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Abstract: FR-PO234

Renally Targeted Nanoparticle Drug Therapy for Rhabdomyolysis-Induced AKI

Session Information

  • Pharmacology
    November 04, 2022 | Location: Exhibit Hall, Orange County Convention Center‚ West Building
    Abstract Time: 10:00 AM - 12:00 PM

Category: Pharmacology (PharmacoKinetics‚ -Dynamics‚ -Genomics)

  • 1900 Pharmacology (PharmacoKinetics‚ -Dynamics‚ -Genomics)


  • Hebert, Jessica Faith, Oregon Health & Science University, Portland, Oregon, United States
  • Funahashi, Yoshio, Oregon Health & Science University, Portland, Oregon, United States
  • Munhall, Adam C., Oregon Health & Science University, Portland, Oregon, United States
  • Nickerson, Megan N., Oregon Health & Science University, Portland, Oregon, United States
  • Eiwaz, Mahaba B., Oregon Health & Science University, Portland, Oregon, United States
  • Kim, Jonghan, University of Massachusetts Lowell, Lowell, Massachusetts, United States
  • Choi, Hak soo, Massachusetts General Hospital, Boston, Massachusetts, United States
  • Hutchens, Michael, Oregon Health & Science University, Portland, Oregon, United States

Rhabdomyolysis-induced acute kidney injury (RIAKI) results from excess physical training, crush, or drugs. Specific treatment is lacking. The megalin inhibitor cilastatin is effective in rodent RIAKI, however, achieving inhibition of renal megalin with systemically-administered cilastatin requires a high dose; this could cause off-target effects. To improve efficacy and specificity we tested the hypothesis that a kidney-specific nanoparticle complexed to cilastatin (Cil) and the renoprotective agent dexamethasone (Dex) would ameliorate RIAKI in mice.


The kidney-specific nanoparticle (“H-Dot”) is comprised of a poly-epsilon-lysine backbone with moieties supporting targeting and therapeutic domain complexation chemistry and a fluorescent imaging domain. Cilastatin and dexamethasone were complexed to the H-Dot. Cil/Dex/H-Dot was administered to human kidney cells in vitro. In vivo, pharmacokinetic (PK) parameters were quantified in mice by HPLC. To test efficacy, Cil/Dex/H-Dot or vehicle was administered intravenously to mice subjected to RIAKI.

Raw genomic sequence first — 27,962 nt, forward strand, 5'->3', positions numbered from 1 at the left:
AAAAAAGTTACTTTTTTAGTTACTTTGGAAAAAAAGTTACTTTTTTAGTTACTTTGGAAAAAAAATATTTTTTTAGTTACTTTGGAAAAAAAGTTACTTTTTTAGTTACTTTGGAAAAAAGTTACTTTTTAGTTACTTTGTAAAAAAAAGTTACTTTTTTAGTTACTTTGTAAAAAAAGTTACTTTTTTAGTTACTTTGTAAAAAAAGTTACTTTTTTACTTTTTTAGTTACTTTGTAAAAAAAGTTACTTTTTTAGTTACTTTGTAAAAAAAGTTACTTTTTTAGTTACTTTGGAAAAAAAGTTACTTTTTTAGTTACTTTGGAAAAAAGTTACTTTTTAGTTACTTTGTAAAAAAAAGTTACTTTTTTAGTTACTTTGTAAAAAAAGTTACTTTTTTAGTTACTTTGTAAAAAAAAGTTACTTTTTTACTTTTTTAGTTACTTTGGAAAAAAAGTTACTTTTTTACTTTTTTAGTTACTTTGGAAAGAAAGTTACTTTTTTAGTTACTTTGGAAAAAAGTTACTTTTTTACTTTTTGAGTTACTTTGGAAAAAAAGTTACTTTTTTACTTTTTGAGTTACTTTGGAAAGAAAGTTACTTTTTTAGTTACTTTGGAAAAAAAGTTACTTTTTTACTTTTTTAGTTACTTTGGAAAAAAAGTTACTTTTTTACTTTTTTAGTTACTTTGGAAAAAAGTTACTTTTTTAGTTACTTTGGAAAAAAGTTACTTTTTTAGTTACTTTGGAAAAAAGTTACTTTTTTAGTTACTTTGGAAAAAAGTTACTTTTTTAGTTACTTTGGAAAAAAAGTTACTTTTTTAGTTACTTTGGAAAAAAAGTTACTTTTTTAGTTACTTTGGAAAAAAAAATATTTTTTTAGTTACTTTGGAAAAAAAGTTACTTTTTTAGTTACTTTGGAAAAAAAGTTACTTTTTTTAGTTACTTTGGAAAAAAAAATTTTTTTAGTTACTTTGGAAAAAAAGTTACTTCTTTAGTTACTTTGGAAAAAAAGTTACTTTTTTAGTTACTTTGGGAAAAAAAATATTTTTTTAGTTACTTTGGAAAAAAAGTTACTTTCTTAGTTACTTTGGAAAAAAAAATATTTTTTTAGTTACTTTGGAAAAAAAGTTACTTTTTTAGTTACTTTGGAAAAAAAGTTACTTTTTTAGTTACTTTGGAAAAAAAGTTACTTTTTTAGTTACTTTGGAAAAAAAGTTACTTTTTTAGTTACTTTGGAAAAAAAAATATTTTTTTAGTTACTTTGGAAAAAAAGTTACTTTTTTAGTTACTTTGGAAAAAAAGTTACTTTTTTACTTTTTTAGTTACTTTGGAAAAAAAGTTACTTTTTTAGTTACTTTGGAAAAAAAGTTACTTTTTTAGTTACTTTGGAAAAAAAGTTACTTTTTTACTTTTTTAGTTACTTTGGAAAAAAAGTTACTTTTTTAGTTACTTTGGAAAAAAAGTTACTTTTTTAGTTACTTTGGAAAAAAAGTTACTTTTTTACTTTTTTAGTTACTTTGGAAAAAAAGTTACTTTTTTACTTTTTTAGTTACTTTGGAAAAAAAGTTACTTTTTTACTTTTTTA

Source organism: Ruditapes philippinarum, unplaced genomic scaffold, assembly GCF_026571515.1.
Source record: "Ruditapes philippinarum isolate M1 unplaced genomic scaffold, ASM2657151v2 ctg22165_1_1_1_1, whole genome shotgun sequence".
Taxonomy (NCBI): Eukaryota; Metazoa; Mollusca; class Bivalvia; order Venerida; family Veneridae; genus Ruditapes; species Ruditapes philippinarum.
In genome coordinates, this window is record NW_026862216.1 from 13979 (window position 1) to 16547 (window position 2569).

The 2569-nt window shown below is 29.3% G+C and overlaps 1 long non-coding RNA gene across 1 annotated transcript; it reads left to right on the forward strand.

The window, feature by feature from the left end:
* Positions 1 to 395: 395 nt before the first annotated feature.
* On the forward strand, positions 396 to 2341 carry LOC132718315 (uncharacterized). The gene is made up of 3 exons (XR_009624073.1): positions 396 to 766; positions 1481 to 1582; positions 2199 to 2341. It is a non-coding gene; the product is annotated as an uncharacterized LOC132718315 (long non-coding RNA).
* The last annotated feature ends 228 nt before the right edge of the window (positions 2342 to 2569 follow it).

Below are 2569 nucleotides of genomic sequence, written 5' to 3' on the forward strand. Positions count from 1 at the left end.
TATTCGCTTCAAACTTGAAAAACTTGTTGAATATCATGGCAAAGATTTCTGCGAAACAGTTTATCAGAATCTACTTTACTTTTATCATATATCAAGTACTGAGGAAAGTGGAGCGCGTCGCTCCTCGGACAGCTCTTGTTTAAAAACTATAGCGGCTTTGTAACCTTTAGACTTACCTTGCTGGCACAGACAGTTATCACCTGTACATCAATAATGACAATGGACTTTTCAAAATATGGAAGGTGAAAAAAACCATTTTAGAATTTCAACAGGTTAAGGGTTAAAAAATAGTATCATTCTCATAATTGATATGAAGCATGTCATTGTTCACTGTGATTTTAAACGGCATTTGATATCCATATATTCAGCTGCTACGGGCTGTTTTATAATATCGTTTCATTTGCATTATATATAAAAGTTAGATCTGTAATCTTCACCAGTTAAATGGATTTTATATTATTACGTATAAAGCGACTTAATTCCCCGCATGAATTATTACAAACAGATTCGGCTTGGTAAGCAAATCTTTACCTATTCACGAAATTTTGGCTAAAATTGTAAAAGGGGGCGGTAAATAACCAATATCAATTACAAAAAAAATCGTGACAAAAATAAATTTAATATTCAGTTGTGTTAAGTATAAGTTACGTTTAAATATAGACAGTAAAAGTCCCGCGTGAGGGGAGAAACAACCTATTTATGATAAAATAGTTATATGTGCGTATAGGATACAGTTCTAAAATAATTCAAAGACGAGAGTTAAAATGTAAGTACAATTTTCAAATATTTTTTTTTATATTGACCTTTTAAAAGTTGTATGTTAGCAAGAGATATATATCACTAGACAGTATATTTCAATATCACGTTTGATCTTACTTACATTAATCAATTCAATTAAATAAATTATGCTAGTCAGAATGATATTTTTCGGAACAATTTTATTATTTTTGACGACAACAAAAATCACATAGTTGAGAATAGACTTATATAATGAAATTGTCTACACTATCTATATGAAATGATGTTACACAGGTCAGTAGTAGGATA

Synthesized Cil/Dex/H-Dots were pure and contained 2:1:1 Cil:Dex:H-Dot ratio. In vitro studies demonstrated rapid drug release from the nanoparticle at late endosomal pH and endosomal delivery of Cil with nuclear delivery of Dex. Cil/Dex/H-Dots were exclusively renally filtered. PK demonstrated that kidney-specific H-Dot complexation more than doubled Cil/Dex delivery to the kidney. Efficacy studies in RIAKI-exposed mice demonstrated that loss of renal function was ameliorated 24h after induction of RIAKI in mice which received Cil/H-Dot or Cil/Dex/H-Dot treatment (mean±stdev GFR in Sham: 1111±191, Vehicle: 204±46, Cil/H-Dot 1064±453, Cil/Dex/H-Dot 1074±104, n= 3-6/group, p<0.01 by ANOVA with post-hoc Sidak test for both drugs compared to vehicle).


A kidney-specific nanoparticle formulation results in enhanced renal endosomal delivery of complexed drugs, including Cil and Dex. Complexing Cil and Dex to H-Dot nanoparticles ameliorates renal functional loss due to RIAKI in mice. Kidney-specific treatment of RIAKI with Cil/Dex/H-Dot may lead to effective, organ and mechanism-targeted therapy, with potential applications beyond RIAKI.


  • Other NIH Support